This is not director Ji-woon Kim’s first foray into horror; we were tickled to recognize his work from the horror trilogy Three, in the segment entitled “Memories”. His other film, The Foul King, the story of a bank clerk turned professional wrestler, was not in the horror genre, but did turn out to be an underground favorite at the 2001 Seattle International Film Festival. We look forward to more horror films from Kim and our other Korean brethren, but please – salons exist for a reason. All those ghouly ladies need a trim.
Another meeting of the Gael Garcia Bernal fan club of two (aka Cinecultist and the Real Janelle) occured last week at a screening of Pedro Almodóvar's new film, Bad Education at the Sunshine on Houston. Fueled by some tasty wings and happy hour beers, we were so ready to take in some equally tasty Bernal. But of course, an Almodóvar movie is so much more than cute guy oggling (though surely the director wants us to indulge with him in this healthy past time too). At once a comedy of errors, a pastiche of noir elements, a biographical musing and a compelling narrative, Almodóvar's movie is a stunning work.
We'd been anticipating seeing this movie for a few years now, ever since Almodóvar came to town to promote the screening of Talk to Her at the New York Film Festival. At the time, CC had been working in the trenches of downtown cool at Paper magazine as an editorial intern, and one day glanced up from our fact checking to see the adorable Spanish director standing in front of our computer. He wanted to know where the restroom was. We pointed in that direction. He said thank you. It was a thrilling moment, no question about it. Almodóvar is a long time friend of Paper's publishers and conducted a long interview over lunch with their film editor, which CC had to transcribe a few days later. He spoke about his personal connection to his up coming project (ie. Bad Education) and the potentially shocking material in the story about priests and their students. From a transcriber's point of view, Almodóvar's accent is a little tricky to say the least, but from a film fan's his deep film love is easy to understand.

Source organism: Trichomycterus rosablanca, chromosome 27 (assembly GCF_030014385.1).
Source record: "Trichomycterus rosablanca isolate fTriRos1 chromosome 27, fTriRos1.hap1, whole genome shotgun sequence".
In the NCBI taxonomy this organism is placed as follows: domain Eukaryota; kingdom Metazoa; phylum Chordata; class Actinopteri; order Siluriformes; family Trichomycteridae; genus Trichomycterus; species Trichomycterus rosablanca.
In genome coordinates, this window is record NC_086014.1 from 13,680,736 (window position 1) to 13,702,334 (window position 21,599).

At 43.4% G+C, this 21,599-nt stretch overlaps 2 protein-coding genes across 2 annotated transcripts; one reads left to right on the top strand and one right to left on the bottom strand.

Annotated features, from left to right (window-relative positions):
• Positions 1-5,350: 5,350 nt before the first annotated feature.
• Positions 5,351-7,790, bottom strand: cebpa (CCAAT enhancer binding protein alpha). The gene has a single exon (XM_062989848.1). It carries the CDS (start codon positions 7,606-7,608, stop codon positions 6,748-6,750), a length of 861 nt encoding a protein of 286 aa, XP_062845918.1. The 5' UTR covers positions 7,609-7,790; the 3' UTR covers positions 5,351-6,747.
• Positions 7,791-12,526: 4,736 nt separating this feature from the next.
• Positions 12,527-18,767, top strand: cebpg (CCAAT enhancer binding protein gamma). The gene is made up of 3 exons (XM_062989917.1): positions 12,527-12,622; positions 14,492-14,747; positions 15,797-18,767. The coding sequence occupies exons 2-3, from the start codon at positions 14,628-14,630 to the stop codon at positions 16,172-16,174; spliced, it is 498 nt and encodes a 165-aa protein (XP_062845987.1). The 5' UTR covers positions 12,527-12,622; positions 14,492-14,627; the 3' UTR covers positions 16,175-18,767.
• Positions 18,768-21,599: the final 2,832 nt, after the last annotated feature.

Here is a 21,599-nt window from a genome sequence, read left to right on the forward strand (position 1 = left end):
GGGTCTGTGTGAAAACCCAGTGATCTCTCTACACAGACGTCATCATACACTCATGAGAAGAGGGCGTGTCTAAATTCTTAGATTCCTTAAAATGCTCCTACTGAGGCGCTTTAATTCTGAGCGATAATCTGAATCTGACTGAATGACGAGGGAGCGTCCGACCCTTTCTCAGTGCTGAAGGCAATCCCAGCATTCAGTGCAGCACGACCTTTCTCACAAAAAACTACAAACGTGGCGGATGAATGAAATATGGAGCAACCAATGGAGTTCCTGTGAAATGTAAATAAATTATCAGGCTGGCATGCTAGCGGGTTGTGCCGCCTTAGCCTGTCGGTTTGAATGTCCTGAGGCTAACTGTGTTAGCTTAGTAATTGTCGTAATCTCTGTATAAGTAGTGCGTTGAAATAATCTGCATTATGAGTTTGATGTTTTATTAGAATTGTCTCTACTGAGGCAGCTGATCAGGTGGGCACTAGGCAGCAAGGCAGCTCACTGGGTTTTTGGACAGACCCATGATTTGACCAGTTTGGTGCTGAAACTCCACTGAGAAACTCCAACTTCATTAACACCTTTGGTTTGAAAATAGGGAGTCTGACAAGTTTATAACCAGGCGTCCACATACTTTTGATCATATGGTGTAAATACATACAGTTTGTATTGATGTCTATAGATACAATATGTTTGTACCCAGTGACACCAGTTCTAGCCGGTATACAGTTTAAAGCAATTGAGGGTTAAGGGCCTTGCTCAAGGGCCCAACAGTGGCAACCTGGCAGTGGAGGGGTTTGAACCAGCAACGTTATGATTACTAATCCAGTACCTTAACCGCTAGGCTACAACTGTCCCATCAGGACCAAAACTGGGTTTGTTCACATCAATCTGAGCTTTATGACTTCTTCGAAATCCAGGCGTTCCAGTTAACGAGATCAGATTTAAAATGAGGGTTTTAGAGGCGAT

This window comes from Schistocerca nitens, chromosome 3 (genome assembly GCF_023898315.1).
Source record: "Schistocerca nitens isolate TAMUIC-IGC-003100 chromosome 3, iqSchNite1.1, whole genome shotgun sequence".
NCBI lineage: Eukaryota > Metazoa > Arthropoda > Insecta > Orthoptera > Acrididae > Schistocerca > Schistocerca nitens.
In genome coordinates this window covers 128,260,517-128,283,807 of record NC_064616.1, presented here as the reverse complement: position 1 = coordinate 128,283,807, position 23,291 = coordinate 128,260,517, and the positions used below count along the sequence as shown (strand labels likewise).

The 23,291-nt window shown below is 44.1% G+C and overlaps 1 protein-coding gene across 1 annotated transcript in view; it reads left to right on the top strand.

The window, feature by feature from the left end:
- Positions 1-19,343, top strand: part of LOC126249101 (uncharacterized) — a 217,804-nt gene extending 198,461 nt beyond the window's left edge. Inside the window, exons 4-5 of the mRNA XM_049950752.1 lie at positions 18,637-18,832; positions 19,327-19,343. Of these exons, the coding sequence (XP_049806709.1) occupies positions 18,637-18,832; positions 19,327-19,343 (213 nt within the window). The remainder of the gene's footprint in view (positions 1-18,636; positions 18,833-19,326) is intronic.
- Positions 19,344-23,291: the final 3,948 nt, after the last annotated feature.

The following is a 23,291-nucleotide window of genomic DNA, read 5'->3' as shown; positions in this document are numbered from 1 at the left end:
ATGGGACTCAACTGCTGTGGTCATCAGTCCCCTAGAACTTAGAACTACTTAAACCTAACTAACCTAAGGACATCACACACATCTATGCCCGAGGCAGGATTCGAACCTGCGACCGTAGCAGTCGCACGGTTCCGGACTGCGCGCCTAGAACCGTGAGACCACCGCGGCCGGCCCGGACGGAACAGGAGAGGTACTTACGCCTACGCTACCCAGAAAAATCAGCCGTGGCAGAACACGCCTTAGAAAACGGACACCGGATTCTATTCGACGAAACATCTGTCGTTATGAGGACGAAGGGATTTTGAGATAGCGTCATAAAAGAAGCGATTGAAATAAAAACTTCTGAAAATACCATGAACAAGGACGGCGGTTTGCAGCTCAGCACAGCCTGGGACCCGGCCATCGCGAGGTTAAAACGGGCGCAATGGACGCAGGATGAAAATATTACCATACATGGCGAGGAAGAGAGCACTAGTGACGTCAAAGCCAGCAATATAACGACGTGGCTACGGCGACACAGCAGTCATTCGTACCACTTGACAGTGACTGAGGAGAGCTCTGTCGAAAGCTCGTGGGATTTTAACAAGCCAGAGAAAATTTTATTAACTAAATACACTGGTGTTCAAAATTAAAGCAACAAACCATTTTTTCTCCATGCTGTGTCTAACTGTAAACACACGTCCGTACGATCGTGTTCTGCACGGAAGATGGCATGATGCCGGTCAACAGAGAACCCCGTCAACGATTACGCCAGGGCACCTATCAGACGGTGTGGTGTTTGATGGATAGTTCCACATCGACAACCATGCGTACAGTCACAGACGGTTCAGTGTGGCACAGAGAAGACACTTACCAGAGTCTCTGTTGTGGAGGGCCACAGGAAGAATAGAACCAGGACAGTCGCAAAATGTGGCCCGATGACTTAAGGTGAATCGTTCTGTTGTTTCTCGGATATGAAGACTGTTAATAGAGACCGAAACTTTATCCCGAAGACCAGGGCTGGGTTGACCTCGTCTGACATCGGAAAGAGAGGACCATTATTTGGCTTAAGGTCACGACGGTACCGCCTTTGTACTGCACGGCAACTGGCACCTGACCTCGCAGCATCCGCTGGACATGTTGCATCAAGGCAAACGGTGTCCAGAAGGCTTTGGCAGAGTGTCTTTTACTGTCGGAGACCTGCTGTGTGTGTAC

Our movie club, Cinema Ahh*some will be screening an early Almodóvar this week, Tie Me Up! Tie Me Down! which we're excited to see and discuss with our film buddies.
With the bright yellow box exclaiming "25 Movies To See Before Oscar Night" on the cover of Entertainment Weekly this week, Cinecultist anxiously flipped through the magazine in search of this list. Not that we really expected to be surprised by anything they could've come up with but maybe there was a glaring omission in our screening schedule? No, no we've been good. Deep breaths, CC. We've read the reviews, looked at the glossy spreads in magazines, scanned the critic circle's awards lists and we feel confident we will see the award winners before March.
Our two major misses: #8 Ray and #9 Vera Drake. We don't know what happened there. Cinecultist usually will sit through the bio-pic without too much fuss and we lurve Mike Leigh after studying his films, particularly Naked, while abroad in England during college. With this kind of buzz for Jamie Foxx and Imelda Staunton's performances, respectively, we really got to get on ball with those two. But do we really have to watch #17 The Door In The Floor? We appreciated LA Confidential and you have to love The Dude, but there's something creepy about Kim Basinger and Jeff Bridges with their yuppie marriage dissolving out at the Hamptons that we didn't think we'd want to see. Same goes for The Woodsman. Love Kyra Sedgwick and Kevin Bacon but we wary about a pedophilia movie. That's not totally weird, is it? Can we get some kind of waver for the excessive creep factor when it over takes award-buzzed movies?
After the jump is the full list, re-typed by your Cinecultist because not everyone has access to EW's subscription only website. Then, please let us know in the comments if you think we have to see any of the pictures in Bold. Are there also flicks being lauded by critics that you know you should see, but can't bring yourself to attend?
2 The Aviator
3 Finding Neverland
4 Million Dollar Baby
7 Eternal Sunshine
9 Vera Drake
10 Hotel Rwanda
11 Maria Full of Grace
12 Before Sunset
13 Being Julia
15 The Incredibles
16 The Motorcycle Diaries
17 The Door in the Floor
18 Kill Bill — Vol. 2
19 Imaginary Heroes
20 House of Flying Daggers
21 Bad Education
22 A Very Long Engagement
23 The Sea Inside
24 The Woodsman
25 Phantom of the Opera
We were surprised by how incredibly affecting Penn's performance in this movie. Not that Penn isn't often really great, but it was unexpected how fully he inhabits this deluded loser. When he finally breaks down and hijacks the airplane with the intent to fly it into the White House, killing the supposed source of his problems, Richard Nixon, we can almost see how his passions led him to this conclusion. All the performances in this film are top flight, in particular Michael Wincott who plays Sam's Orthodox tire salesman brother. The scene between these two is one of the most arresting of the year. And you know that's saying a lot, in this Oscar hopeful season.